As a result, the business of medicine seemingly punishes those who take the time to excel at the clinical side of medicine and rewards those who develop the financial expertise necessary to profitably practice medicine today.
Before you throw your hands up and give in to becoming an employee, make sure that you understand the costs and benefits of your decision. You owe it to yourself to explore ways to legitimately increase your revenue, reduce your compliance risks, and enjoy more of your profit by way of reduced tax liabilities.
You don’t have to become a financial expert to succeed, but you do need to make an investment in time and money to consult with experts who have an outstanding track record working with specialists like you. After you explore your options, you will have a sharper understanding of what kind of deal a hospital is offering and whether or not it is worth your time.
Chris Jarvis (www.ojmgroup.com) is an author of six books for physicians and presenter to medical groups and conferences. He lives in Southlake, Texas and can be reached at (877) 656-4362. Karen Zupko & Associates is a practice management firm and can be reached at (312) 642-5616.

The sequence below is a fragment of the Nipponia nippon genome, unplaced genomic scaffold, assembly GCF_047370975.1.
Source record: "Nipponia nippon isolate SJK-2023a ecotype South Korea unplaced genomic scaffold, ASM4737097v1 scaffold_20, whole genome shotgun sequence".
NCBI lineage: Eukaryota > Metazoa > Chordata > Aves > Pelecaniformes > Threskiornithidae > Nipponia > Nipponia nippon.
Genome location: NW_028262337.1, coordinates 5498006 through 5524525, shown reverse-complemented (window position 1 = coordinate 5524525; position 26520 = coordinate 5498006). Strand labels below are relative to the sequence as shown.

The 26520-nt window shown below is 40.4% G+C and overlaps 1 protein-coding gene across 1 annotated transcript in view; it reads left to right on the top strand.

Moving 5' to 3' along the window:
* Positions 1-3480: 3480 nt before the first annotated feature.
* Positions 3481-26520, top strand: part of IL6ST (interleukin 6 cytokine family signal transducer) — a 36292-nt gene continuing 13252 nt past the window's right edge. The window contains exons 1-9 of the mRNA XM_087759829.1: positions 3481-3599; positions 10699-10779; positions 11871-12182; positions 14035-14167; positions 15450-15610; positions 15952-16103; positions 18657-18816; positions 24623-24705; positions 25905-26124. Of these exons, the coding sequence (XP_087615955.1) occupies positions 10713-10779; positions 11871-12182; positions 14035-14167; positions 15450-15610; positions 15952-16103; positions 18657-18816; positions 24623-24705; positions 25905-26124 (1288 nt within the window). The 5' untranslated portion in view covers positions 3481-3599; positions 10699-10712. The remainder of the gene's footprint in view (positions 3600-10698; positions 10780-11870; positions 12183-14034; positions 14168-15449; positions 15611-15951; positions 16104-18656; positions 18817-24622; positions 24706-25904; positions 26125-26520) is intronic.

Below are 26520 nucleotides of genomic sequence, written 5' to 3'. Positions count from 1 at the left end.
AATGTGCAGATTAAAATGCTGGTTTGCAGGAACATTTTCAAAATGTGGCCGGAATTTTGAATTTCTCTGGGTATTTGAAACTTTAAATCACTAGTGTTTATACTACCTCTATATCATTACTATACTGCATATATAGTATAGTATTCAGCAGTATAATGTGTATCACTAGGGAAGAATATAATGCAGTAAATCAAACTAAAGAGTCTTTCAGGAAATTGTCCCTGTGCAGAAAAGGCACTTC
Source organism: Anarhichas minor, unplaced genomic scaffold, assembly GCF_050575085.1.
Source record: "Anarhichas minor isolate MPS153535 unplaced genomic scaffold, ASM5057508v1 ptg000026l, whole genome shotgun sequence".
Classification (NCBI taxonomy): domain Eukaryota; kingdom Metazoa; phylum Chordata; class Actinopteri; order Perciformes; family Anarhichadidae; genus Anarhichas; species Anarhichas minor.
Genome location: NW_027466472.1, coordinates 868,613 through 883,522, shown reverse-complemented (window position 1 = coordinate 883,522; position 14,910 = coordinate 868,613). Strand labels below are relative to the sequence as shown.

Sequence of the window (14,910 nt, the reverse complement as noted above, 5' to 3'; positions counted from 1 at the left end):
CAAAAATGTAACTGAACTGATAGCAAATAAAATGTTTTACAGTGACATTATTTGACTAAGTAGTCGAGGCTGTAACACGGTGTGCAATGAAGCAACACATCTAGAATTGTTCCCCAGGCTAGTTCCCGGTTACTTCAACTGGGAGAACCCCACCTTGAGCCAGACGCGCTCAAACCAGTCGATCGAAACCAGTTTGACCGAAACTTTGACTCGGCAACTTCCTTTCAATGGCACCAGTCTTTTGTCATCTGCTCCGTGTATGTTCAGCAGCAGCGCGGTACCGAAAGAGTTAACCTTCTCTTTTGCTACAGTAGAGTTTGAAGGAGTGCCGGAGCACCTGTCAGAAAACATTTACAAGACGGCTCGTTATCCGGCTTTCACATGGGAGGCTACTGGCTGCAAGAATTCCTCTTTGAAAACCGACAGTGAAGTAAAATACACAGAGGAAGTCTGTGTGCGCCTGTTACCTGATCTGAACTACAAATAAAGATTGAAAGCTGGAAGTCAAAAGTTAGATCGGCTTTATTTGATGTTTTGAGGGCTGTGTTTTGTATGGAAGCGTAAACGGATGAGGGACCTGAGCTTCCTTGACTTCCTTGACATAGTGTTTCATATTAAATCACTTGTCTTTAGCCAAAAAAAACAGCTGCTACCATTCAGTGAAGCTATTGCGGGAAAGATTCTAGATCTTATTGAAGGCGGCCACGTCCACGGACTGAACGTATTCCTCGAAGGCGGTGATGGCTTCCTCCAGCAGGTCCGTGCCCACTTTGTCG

Disclosure: This article contains general information that is not suitable for everyone. The information contained herein should not be construed as personalized legal or tax advice. There is no guarantee that the views and opinions expressed in this article will be appropriate for your particular circumstances. Tax law changes frequently, accordingly information presented herein is subject to change without notice. You should seek professional tax and legal advice before implementing any strategy discussed herein. Pricing ranges are for informational guidelines only and prices for more complex circumstances may exceed these published ranges. For additional information about the OJM Group, including fees and services, send for our disclosure statement as set forth on Form ADV using the contact information herein.